Tag: astronauts

Got a Question About Space? Ask the Baltimore Astronaut

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Baltimore native and current International Space Station resident Reid Wiseman is the first astronaut celebrity of the social media age. From his home 200 miles above Earth, Wiseman has been tweeting up a storm, sharing dramatic photos of cities (including Baltimore), and even posting the first-ever Vine from space.

Astronauts Risk Permanent Cognitive Damage, Johns Hopkins Research Says

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Photo via Wikipedia
Photo via Wikipedia

If you believe the folks at Mars One, the first human settlement on Mars will begin in 2024. If we are indeed moving into the age of long-term deep space missions, though, there are all sorts of new health concerns we’ll have to worry about. Case in point: recent research from Johns Hopkins, which shows that astronauts may be at risk for permanent cognitive impairment.

When is a Risky Space Mission Too Dangerous To Attempt?

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If you saw Gravity, you have an idea of what a disaster in space might feel like to an astronaut: terrifying, alienating, and utterly overwhelming. But as NASA ponders the future of its space program, which will probably include high-risk missions and long-duration flights (like, oh, say, a trip to Mars!?), how can they determine when a risky mission is too dangerous? To help answer that tricky ethical question, they turned to an Institute of Medicine committee, chaired by  Johns Hopkins bioethics professor Jeffrey Kahn.

Will This Baltimorean Be Our Next Astronaut?

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Photo courtesy JHU APL
Photo courtesy JHU APL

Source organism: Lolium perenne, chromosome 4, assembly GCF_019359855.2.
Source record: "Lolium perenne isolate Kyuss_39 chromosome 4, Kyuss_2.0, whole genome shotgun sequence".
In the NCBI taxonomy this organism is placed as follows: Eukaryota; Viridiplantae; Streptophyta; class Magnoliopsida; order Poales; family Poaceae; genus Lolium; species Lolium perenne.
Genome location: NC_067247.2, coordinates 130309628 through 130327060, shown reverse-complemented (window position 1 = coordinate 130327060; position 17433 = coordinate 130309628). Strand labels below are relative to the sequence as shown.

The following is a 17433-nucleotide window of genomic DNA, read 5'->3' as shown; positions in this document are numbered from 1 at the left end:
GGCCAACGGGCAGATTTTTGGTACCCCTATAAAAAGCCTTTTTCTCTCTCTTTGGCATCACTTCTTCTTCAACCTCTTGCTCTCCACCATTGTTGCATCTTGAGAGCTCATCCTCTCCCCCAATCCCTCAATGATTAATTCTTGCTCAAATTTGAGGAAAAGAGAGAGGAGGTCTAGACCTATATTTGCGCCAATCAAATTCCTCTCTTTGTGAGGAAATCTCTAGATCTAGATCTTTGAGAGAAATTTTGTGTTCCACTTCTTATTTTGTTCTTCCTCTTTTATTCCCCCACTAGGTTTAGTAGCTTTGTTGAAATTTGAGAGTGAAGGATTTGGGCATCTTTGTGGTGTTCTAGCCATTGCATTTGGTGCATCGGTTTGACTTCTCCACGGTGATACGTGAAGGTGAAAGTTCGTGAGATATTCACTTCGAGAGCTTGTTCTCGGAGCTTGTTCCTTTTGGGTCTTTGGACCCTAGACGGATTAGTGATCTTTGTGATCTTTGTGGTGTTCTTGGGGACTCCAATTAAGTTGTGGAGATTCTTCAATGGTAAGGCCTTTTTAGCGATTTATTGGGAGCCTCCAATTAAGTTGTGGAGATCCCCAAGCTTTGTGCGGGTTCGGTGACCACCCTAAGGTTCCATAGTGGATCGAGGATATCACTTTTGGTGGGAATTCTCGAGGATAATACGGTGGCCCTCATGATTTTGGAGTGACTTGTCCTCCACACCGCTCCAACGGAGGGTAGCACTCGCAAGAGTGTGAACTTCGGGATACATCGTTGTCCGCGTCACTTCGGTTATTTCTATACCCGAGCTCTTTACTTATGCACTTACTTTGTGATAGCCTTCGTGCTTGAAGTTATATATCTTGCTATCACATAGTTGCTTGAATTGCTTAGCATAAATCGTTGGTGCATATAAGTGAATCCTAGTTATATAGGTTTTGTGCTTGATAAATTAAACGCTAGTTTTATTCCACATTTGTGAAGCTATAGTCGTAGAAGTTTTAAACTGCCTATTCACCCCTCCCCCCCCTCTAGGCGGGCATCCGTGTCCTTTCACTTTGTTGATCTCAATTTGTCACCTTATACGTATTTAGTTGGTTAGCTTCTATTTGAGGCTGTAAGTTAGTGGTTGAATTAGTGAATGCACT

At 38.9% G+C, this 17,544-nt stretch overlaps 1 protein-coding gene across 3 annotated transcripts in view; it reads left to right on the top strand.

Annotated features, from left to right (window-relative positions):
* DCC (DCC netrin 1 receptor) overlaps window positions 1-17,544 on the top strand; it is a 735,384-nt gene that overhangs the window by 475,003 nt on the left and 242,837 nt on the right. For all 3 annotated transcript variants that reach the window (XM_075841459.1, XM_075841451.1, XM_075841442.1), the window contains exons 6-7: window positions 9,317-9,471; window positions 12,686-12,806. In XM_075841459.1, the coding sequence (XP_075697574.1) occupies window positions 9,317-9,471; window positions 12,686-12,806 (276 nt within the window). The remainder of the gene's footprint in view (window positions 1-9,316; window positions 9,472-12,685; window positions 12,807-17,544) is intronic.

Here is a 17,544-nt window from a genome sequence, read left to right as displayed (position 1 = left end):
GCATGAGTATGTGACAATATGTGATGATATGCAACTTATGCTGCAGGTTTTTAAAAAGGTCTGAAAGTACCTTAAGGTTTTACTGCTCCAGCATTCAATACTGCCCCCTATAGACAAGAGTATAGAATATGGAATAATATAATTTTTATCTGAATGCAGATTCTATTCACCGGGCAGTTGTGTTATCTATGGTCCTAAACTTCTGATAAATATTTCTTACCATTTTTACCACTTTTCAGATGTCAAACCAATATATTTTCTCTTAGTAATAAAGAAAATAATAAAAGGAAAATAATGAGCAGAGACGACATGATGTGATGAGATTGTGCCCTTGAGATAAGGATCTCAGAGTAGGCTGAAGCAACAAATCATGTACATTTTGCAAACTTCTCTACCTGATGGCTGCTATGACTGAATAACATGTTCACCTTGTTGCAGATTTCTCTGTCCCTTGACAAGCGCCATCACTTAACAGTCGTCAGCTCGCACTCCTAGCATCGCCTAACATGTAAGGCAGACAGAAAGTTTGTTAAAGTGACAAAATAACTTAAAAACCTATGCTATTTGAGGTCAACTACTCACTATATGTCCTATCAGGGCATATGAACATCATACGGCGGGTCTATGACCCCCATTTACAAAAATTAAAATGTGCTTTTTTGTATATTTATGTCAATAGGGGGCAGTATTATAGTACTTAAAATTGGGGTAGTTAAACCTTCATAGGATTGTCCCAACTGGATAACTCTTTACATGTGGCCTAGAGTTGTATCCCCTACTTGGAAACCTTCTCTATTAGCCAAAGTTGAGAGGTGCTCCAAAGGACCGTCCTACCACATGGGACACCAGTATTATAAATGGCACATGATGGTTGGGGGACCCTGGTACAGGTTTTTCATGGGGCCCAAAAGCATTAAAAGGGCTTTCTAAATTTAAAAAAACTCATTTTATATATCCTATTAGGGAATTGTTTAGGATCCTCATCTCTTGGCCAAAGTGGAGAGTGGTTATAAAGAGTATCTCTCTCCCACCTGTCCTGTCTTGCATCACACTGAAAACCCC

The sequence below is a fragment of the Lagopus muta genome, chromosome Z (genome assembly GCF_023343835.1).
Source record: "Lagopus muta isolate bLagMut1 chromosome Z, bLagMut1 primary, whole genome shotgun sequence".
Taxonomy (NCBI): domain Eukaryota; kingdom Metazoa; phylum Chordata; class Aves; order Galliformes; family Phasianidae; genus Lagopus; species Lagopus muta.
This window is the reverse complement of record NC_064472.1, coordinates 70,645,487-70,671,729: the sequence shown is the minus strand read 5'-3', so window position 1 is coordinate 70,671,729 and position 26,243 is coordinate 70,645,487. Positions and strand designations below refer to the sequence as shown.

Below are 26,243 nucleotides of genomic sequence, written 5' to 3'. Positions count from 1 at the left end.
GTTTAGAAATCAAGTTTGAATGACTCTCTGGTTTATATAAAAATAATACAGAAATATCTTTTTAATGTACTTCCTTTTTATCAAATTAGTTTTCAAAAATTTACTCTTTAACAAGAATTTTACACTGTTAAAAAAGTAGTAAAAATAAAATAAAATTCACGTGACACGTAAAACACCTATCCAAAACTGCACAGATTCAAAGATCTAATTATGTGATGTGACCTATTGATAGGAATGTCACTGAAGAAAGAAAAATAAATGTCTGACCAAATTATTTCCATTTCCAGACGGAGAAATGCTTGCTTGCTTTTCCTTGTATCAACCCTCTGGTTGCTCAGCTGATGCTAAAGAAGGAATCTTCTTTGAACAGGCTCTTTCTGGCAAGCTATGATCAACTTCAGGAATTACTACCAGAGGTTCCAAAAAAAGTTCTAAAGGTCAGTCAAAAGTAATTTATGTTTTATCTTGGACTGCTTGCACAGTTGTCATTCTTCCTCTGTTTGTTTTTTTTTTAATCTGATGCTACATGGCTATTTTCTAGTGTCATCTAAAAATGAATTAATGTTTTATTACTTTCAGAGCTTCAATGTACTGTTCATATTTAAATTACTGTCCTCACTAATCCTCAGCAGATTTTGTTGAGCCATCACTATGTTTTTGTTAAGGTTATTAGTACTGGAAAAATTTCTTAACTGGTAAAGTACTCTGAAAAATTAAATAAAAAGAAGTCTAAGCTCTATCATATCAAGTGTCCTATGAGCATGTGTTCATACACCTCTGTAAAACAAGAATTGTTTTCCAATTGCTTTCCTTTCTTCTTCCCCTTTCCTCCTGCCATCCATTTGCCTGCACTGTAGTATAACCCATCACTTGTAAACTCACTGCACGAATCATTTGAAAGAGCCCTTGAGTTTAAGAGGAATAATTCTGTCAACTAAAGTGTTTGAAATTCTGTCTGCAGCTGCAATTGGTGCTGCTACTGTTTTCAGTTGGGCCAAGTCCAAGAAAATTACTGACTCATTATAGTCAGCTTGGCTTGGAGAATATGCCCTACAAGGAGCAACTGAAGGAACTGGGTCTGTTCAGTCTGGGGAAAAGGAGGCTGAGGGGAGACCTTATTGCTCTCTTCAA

Last week, NASA announced that Christina Hammock, an electrical engineer who works at the Johns Hopkins Applied Physics Lab, is one of eight new astronaut candidates winnowed from a pool of more than 6000 applicants. Hammock heads to space school at NASA’s Johnson Space Center this summer. And I am officially so jealous.

Baltimore As Seen from Space

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Commander Chris Hadfield, a Canadian astronaut living on board the International Space Station, has been tweeting beautiful space-shots of various cities and geographic features as seen from way, way above. His shot of Baltimore (above) is a particularly useful reminder of the loveliness of our city, even on a cold/rainy/slushy/“snow fog” kind of day. Below the jump:  the Northern Lights, as seen from space!

This Week in Research: Astronauts vs. Robots; Romanian Orphanages Damage Kids’ Brains

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The club of people who’ve been in space is a small and elite one. Don Thomas, currently based at Towson University, is one of the lucky few:  he flew on four missions in three years, a NASA record. This week, he spoke with Wired about space tourism, when people will finally walk on Mars, and the educational value of astronauts.

Space Shuttle Astronauts to Speak at Johns Hopkins This Thursday

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One sad consequence of these budget-crunched times is that kids can’t really dream of being astronauts anymore. This Thursday at Johns Hopkins, the crew of the second-to-last NASA space shuttle can let you know how it feels to spacewalk — and to be the last shuttle crew members to get that chance.

If it’s the science that compels you, you’ll be pleased to hear that the Endeavour’s mission was “to deliver the Alpha Magnetic Spectrometer-2  — a particle physics detector that searches for various types of unusual matter by measuring cosmic rays” to the International Space Station. The ultimate goal:  evidence of the universe’s most elusive stuff (dark matter, antimatter, and strange matter).  Or maybe you just want to hear about how it feels to eat in space. Either way, the crew will be on hand to show a video presentation about the mission, and to answer questions from the audience.

For additional poignancy, the astronauts include Mark Kelly, husband of Arizona Representative Gabrielle Giffords.

Come see these final few spacewalkers this Thursday, August 4 at Johns Hopkins’ Bloomberg Center for Physics and Astronomy from 6:30 to 9 PM. The event is free and open to the public, and free parking is available in the Muller parking deck (off San Martin Drive).

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